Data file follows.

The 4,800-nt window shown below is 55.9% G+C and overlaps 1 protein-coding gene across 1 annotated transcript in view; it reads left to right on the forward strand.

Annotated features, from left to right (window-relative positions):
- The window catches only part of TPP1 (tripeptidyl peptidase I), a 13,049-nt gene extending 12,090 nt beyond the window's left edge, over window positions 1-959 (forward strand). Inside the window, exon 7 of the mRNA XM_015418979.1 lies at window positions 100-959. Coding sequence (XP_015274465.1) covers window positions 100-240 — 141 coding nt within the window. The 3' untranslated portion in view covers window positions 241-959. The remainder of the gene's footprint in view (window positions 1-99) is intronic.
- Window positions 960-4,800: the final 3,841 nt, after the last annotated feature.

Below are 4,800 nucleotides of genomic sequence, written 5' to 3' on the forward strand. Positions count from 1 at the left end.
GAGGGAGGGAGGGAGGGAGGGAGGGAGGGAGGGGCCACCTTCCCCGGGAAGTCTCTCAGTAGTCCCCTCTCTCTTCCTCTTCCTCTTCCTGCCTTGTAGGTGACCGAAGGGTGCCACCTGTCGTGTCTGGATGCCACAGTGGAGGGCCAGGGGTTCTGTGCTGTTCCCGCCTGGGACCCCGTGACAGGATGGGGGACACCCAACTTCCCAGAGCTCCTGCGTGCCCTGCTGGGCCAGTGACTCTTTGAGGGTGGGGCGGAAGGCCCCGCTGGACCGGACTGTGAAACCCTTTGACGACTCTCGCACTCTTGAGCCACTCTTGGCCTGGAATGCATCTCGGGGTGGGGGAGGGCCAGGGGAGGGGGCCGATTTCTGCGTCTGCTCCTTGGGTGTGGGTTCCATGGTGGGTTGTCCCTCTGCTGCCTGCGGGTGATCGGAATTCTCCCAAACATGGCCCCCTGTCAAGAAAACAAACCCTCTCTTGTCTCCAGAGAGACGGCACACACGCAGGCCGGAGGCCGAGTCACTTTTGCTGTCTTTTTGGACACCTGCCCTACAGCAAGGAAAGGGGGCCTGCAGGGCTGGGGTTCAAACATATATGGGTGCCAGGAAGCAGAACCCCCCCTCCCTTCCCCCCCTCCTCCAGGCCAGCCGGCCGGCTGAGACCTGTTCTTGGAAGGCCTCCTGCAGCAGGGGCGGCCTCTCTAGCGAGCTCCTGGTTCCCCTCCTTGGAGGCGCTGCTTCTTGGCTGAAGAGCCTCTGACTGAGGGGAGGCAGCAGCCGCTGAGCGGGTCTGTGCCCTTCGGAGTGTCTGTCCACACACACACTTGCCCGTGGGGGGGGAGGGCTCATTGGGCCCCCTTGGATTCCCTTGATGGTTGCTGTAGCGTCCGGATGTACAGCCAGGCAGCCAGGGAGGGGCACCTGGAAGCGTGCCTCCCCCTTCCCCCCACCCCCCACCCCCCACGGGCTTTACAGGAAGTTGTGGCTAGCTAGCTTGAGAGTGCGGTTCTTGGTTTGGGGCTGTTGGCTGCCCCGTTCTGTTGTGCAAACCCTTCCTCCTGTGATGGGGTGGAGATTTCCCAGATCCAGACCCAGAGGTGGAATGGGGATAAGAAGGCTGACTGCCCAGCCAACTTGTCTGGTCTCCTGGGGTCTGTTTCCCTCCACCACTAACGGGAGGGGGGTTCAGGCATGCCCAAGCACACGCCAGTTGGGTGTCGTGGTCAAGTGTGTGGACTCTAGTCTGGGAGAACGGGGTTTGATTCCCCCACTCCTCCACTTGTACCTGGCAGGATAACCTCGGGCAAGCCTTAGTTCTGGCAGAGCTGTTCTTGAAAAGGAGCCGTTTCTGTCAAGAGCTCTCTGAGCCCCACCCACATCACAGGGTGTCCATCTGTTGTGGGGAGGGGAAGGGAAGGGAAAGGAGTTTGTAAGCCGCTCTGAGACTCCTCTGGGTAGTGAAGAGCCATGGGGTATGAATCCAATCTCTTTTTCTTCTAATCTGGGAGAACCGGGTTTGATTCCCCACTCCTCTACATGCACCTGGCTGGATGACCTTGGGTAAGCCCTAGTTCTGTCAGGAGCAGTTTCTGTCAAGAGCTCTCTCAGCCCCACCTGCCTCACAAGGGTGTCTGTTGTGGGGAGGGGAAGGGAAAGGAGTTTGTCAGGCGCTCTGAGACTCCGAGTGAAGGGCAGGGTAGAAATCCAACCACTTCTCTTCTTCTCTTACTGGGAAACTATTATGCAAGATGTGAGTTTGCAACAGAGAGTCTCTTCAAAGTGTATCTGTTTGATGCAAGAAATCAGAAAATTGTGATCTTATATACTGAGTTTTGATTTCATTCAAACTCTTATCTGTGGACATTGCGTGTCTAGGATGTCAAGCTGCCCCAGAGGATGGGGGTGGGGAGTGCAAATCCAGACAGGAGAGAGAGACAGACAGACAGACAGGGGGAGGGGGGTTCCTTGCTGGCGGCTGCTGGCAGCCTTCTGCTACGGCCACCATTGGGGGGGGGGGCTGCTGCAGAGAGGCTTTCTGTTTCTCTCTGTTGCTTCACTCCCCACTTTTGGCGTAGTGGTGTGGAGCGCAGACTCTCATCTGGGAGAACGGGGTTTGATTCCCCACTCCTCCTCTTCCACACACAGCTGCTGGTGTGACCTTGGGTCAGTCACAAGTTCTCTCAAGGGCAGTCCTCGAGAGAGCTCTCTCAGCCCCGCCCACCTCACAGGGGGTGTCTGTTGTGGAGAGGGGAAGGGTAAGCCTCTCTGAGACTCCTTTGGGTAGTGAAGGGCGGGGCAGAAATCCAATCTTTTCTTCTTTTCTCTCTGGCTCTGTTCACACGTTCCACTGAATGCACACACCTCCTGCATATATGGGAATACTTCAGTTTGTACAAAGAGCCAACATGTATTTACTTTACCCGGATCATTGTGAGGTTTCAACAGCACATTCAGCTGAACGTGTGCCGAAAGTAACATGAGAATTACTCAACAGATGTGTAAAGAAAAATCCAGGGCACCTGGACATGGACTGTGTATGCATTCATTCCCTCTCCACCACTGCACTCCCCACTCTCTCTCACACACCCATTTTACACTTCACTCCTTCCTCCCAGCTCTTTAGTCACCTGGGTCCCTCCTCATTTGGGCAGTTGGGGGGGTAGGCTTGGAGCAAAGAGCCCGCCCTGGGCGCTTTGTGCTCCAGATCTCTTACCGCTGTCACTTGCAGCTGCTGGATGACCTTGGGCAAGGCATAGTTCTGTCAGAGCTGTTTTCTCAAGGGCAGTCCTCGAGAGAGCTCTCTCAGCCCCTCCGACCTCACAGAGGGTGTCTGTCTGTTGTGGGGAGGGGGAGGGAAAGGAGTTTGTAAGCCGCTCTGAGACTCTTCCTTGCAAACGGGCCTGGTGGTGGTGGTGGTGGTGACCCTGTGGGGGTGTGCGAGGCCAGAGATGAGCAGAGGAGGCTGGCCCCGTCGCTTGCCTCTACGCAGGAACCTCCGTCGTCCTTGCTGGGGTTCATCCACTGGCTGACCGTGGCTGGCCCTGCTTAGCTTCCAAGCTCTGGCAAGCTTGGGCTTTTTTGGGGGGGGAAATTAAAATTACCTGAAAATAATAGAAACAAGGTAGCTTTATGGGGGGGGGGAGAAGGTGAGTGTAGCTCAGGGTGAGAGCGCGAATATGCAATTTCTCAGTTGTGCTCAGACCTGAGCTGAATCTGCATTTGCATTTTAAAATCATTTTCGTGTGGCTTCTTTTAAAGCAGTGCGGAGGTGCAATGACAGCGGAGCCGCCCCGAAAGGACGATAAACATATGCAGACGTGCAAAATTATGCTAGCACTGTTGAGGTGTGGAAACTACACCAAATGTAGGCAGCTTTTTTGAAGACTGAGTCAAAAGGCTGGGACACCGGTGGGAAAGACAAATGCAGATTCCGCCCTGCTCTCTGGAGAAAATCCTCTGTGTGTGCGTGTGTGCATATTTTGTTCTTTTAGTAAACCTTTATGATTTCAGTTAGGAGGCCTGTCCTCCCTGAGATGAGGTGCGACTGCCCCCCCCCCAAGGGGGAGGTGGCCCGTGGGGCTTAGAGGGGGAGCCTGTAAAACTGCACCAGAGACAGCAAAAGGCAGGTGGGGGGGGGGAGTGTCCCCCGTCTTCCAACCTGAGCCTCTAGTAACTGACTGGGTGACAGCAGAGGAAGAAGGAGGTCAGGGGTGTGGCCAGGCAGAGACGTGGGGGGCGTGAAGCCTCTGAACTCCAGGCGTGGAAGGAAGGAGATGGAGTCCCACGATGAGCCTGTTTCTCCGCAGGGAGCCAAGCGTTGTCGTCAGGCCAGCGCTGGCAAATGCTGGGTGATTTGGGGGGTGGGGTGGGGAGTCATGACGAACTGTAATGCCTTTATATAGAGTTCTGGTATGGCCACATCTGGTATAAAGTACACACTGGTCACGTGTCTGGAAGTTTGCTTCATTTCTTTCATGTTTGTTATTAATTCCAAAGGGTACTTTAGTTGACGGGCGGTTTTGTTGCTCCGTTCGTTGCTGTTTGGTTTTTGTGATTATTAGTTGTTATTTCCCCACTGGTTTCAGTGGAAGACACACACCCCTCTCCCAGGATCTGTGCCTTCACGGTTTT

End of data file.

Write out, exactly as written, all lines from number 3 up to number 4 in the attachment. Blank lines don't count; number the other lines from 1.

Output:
- The window catches only part of TPP1 (tripeptidyl peptidase I), a 13,049-nt gene extending 12,090 nt beyond the window's left edge, over window positions 1-959 (forward strand). Inside the window, exon 7 of the mRNA XM_015418979.1 lies at window positions 100-959. Coding sequence (XP_015274465.1) covers window positions 100-240 — 141 coding nt within the window. The 3' untranslated portion in view covers window positions 241-959. The remainder of the gene's footprint in view (window positions 1-99) is intronic.
- Window positions 960-4,800: the final 3,841 nt, after the last annotated feature.